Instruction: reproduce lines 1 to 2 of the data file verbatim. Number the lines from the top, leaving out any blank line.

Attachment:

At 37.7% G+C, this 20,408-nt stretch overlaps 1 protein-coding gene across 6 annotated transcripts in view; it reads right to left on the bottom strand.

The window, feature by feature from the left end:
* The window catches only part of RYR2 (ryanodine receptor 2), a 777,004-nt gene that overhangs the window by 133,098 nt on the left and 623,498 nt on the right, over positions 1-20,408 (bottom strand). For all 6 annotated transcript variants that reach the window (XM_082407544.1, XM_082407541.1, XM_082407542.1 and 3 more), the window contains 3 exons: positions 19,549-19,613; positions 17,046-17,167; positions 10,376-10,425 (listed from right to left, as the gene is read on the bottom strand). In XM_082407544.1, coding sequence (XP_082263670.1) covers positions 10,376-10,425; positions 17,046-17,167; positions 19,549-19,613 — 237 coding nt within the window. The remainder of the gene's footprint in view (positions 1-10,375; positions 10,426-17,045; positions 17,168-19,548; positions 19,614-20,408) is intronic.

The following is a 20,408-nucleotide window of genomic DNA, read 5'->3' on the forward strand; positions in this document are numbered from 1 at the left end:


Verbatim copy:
At 37.7% G+C, this 20,408-nt stretch overlaps 1 protein-coding gene across 6 annotated transcripts in view; it reads right to left on the bottom strand.

The window, feature by feature from the left end: